I find your article very interesting and intellectually rewarding. It just provided me answers that are consistent with my questions. But may I just ask if you are a psychologist? I am no psychologist either, but it is interesting to note that your definition of the intellectual is similar to persons with personality trait INTJ (Introvert-iNtuitive-Thinking-Judging), who are said in statistics to comprise just about 3% of the human population. They are often called the strategists, masterminds, and/or architects, denoting their great interest in understanding and judging patterns in whatever they do and see, respective of their different ideological perspectives. Similarly, your definition of non-intellectuals resembles that those with common personality traits, who are inclined to Sensing (as opposed to iNtuitive), Feeling (opposed to Thinking), and/or Perceiving (opposed to Judging). Such traits are consistent with what you defined as being conscious or primarily preoccupied of one’s own appearance and personal matters.

    • Gabriel Oliva says:

      I forgot to add:

      There is still one important question left unanswered though: How then would we deal with the problem of misunderstood/underscored intellectuals? Such situation is always prevalent wherever.

      • Larry Liu says:

        I am not a psychologist, but thanks for your great insights. I don’t see how misunderstood intellectuals would be a problem. One may say that the perception of others is quite important in judging intellectuals, but I don’t see it that way. One either is intellectual or not.

  13. AsianProle says:

    I just came across this site. Thanks for writing this.

    I think the biggest difference between the two types is that of their value systems: intellectuals value truth, empiricism, and knowledge; non-intellectuals value status, validation, and money.

    I’ve found it pretty rare to encounter true intellectuals– I’m definitely not one of them– but it’s definitely a treat. In fact, it’s almost impossible unless it’s through work or academia. Makes enough sense– I can just sense that it takes a lot of energy out of them just to be around people and keep their guard up. After all, anyone that truly engages in a rigorous, empirical drive towards the truth will probably have politically incorrect opinions.

  14. Sushma.Jay says:

    After reading your article,i understood that intellectual people can not get clarity in any topic. Since they keep on questioning everything. Is this so?? or am i wrong??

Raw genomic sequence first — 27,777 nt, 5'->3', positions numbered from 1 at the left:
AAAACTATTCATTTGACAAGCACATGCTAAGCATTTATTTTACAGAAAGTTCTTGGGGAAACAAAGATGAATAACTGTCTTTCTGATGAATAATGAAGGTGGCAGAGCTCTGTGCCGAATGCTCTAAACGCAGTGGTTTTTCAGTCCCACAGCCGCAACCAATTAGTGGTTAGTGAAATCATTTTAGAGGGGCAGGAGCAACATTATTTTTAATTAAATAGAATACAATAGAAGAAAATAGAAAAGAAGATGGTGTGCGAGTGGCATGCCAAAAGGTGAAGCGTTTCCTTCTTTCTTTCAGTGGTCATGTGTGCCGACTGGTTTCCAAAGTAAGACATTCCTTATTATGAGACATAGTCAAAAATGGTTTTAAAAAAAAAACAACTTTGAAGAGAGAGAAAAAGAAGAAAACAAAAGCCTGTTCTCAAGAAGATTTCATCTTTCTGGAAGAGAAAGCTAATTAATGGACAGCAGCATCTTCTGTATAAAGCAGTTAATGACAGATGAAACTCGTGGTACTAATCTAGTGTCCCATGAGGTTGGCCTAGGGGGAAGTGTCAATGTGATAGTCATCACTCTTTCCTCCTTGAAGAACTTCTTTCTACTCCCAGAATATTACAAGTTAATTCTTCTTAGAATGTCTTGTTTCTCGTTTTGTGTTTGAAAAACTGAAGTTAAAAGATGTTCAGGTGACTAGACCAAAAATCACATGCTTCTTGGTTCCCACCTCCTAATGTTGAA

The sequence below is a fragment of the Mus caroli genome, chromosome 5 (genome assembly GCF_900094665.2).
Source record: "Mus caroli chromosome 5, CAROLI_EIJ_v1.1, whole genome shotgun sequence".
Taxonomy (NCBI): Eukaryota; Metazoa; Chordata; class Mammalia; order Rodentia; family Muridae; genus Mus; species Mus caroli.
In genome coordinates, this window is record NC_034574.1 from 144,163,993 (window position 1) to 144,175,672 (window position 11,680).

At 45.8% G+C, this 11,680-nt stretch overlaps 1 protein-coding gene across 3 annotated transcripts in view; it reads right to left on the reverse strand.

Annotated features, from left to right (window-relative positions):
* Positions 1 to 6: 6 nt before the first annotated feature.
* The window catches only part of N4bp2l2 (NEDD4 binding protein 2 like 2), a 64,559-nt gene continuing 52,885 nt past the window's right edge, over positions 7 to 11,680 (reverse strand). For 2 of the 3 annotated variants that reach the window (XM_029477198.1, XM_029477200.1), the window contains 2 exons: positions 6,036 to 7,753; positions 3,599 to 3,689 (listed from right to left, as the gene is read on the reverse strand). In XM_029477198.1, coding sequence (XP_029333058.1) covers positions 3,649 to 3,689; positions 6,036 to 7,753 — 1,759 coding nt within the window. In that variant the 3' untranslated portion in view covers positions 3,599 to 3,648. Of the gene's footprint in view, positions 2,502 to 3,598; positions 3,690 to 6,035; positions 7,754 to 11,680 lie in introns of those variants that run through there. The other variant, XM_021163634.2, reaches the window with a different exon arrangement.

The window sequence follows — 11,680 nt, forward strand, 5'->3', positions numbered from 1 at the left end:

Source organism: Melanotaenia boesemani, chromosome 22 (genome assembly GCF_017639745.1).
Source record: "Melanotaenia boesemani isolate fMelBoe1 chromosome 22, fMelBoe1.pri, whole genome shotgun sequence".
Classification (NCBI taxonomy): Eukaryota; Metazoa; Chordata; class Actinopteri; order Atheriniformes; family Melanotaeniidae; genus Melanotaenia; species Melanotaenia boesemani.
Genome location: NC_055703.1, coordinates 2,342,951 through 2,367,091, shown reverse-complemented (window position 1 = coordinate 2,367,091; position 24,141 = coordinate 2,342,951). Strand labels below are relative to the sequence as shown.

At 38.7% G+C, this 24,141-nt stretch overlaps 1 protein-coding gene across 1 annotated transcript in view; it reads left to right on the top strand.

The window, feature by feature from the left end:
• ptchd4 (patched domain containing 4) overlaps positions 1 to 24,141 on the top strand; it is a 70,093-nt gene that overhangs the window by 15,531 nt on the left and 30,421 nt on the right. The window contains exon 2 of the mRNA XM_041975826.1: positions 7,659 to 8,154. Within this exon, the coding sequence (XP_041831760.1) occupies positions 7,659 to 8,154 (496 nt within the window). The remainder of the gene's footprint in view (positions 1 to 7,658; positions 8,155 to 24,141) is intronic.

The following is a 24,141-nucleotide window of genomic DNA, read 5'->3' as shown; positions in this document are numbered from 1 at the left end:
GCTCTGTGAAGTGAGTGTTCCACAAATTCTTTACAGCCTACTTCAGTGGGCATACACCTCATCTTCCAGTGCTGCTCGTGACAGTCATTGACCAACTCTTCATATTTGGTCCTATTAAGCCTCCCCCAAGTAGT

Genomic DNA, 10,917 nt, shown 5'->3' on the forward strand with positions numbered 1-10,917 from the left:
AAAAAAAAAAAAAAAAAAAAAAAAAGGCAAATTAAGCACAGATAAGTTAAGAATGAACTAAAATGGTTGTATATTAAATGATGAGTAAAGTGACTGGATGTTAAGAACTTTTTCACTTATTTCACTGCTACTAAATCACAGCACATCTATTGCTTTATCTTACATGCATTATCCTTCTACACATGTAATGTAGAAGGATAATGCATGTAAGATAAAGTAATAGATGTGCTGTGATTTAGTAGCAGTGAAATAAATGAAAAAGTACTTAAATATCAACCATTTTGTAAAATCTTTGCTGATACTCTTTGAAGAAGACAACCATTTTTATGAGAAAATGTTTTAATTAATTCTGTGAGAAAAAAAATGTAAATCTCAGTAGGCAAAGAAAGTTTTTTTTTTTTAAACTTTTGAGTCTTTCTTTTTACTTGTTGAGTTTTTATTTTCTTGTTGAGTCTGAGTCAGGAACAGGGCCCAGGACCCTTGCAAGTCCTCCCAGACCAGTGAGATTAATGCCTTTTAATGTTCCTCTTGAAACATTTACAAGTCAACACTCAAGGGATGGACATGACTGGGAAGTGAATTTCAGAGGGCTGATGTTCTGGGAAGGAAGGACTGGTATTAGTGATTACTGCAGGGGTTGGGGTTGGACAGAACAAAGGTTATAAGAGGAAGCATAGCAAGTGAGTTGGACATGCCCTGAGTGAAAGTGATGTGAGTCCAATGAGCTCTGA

• Larry Liu says:

      Yes, I am very sympathetic to Socrates, whose main insight was that we can never know things for sure, and if that is true, we will always be in a position to ask new questions rather than accept given dogmas.

  15. freeboks says:

    This article has been very helpful to understand myself, so thank you.

    What’s your thought on a serious ( romantic ) relationship between an intellectual and non- intellectual ? Since the intellectuals are obsessed with finding “answers” to their theories, they cannot help but also try to invoke conversation to their partner.
    Does this means that intellectual can only be satisfied if their romantic partner is also an intellectual?

    • Larry Liu says:

      That’s hard to say and will vary between individuals. Some intellectual friends of mine say that they can only date intellectuals, and some say that they prefer less intellectual partners, which creates less friction and stress and simple things. They think high intellectual engagement is reserved for friends, not romantic partners. I side more with the former.

  16. You are an intellectual yourself.

  17. shelbycara says:

    I like this! I think to take it even further would be to explore how having different interests might play a role in the dynamics of conversations and what to do in these situations. Meaning, when an intellectual discusses an idea with an intelligent person, if that intelligent person isn’t privy to or interested in the topic they might appear less intelligent, as explained. This might be a primary reason why some people agree that in order for two people to be compatible they must share similar interests. Since that isn’t always the case in friendships, romantic relationships or with family, a person must be willing to still converse. A good way to keep discussions a two way street is to listen, ask questions, learn the presented information then reflect and share your thoughts. This results to stimulating everyone’s mind, a thirst often craved, (am I right?).

  18. Stacy soon says:

    Enjoyable read. Well written 👍

  19. An intellectual is merely a person who wants to be one, its a choice. I, personally find unconventional thought processes or ideas stimulating, and at times, enjoy spewing them at someone else…that is how it rather feels when there is no response…However, i find that “non-intellectuals” do in fact have these fascinations, but refuse to give them much attention in an attempt to not seem “superior” or “condescending” to someone in normal conversation because frankly, people often do not have the same sentiment; thereby, mental stimulation is quieted and left for isolation. Still though, I believe that Reflection and Expression of every strain of thought is the essence of life, and it should not be suppressed, but rather celebrated and coerced from individuals in ordder to feel a special part of this human experience.

  20. Pingback: Al Gore: More than an Activist – Lupo talks Philanthropy

  21. Pingback: روشنفکر کیست ؟ | پنجره‌ای به بازشناخت یک اقلیت ناراضی - بخش اول